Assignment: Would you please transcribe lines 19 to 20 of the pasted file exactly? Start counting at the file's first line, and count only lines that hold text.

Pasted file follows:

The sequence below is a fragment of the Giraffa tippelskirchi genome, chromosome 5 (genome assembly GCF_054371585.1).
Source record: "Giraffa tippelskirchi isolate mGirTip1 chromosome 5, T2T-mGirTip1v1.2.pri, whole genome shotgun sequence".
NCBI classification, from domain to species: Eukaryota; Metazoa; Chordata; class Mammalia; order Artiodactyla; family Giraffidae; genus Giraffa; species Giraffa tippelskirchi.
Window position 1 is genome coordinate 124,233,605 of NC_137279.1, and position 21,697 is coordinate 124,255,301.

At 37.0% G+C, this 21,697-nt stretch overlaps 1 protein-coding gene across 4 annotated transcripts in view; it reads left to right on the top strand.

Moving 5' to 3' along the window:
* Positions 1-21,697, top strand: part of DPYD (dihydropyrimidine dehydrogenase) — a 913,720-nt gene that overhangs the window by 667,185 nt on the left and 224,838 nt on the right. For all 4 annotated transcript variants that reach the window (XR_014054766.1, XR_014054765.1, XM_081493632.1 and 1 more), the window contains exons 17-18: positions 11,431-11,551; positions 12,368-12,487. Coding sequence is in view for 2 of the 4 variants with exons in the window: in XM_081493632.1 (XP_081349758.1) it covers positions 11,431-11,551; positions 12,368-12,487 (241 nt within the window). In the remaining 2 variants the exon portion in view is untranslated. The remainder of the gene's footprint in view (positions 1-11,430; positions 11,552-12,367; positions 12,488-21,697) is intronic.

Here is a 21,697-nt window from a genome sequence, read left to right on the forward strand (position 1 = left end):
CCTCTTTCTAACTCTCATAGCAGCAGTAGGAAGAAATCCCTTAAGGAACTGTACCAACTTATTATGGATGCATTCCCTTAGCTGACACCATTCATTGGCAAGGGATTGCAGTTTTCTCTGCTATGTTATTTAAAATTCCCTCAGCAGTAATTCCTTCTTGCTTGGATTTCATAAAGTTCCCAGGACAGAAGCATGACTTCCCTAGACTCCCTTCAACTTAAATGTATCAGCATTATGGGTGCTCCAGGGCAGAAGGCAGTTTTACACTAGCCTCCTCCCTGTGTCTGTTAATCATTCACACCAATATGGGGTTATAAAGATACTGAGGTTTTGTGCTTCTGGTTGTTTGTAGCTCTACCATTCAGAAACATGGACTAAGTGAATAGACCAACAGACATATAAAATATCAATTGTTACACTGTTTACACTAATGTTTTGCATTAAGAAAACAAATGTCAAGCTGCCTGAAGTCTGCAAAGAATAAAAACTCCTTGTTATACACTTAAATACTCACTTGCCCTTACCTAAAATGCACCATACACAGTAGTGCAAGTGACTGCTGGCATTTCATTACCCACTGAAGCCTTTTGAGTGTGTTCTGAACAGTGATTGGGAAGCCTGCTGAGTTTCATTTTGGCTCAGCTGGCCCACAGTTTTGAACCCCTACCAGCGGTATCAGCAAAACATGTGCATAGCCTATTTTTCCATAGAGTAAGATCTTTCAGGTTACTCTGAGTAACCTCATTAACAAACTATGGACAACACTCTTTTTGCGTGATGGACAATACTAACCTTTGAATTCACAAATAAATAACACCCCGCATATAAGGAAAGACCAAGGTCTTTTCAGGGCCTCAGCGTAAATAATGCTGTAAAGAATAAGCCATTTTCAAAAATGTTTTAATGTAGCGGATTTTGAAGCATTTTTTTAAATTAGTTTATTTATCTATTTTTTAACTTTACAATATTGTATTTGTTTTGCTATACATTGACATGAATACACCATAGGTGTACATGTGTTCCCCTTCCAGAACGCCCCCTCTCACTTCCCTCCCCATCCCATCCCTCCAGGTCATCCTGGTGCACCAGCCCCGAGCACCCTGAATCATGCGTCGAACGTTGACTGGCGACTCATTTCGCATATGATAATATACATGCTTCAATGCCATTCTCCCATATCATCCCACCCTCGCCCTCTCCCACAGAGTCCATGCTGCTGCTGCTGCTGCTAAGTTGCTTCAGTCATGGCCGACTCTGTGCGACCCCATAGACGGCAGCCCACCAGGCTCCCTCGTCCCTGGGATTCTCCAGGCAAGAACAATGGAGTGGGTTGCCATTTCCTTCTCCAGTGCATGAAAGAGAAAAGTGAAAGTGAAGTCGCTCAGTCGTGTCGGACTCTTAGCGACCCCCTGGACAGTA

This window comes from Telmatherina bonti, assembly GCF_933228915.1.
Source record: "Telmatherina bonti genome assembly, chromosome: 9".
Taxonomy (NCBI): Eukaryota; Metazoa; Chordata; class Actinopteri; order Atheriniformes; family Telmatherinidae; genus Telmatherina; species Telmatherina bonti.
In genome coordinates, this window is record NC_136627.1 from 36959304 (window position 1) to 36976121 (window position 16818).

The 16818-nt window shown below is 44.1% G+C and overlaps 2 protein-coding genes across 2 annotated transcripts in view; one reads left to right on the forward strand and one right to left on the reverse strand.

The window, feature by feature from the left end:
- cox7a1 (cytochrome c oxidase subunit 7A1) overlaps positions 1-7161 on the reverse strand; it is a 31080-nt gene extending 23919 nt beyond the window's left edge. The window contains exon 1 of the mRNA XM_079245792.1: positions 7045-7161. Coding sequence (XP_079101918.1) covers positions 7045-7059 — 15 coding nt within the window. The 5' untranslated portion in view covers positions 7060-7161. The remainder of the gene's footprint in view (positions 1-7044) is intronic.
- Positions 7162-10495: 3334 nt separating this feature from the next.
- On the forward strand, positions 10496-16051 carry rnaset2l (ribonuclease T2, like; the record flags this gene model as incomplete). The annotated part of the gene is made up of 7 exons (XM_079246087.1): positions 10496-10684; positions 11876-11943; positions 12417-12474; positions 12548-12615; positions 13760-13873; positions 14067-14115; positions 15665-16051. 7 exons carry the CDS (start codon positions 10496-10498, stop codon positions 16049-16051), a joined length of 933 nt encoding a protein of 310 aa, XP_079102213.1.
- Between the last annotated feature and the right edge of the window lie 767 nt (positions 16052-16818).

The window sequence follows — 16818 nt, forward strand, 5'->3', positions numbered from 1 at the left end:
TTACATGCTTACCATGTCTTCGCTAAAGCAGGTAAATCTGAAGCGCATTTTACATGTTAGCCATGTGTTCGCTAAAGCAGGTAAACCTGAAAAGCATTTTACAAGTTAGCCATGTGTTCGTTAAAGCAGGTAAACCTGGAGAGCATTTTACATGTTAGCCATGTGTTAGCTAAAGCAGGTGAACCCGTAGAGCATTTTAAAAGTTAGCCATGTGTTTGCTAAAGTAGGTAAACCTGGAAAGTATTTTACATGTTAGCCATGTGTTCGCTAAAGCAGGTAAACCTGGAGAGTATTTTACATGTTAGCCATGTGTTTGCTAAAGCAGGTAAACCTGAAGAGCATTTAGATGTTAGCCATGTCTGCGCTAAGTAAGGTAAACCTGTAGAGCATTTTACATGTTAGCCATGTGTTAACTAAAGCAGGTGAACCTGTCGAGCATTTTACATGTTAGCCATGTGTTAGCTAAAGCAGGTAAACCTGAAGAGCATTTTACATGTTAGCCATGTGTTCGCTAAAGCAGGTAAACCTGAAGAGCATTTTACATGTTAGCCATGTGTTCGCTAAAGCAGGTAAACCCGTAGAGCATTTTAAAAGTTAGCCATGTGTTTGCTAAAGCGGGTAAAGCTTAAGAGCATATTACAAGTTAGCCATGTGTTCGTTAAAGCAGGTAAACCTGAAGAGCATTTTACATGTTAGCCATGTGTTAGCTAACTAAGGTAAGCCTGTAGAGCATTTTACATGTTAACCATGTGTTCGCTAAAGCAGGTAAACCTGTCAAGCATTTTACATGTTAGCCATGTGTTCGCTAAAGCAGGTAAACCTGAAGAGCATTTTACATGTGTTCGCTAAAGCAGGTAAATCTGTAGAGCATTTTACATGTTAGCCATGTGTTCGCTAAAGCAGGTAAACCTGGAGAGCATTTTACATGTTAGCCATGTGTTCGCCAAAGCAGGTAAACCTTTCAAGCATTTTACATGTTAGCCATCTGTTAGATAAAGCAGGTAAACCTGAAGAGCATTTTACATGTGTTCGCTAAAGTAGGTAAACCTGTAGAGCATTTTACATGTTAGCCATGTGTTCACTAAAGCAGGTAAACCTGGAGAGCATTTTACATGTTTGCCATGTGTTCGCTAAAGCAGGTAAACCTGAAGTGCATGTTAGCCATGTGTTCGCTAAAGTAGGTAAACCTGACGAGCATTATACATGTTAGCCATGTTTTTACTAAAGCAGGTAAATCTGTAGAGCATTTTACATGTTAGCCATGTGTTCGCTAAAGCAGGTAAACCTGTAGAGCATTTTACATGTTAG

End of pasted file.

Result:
- Between the last annotated feature and the right edge of the window lie 767 nt (positions 16052-16818).

The window sequence follows — 16818 nt, forward strand, 5'->3', positions numbered from 1 at the left end: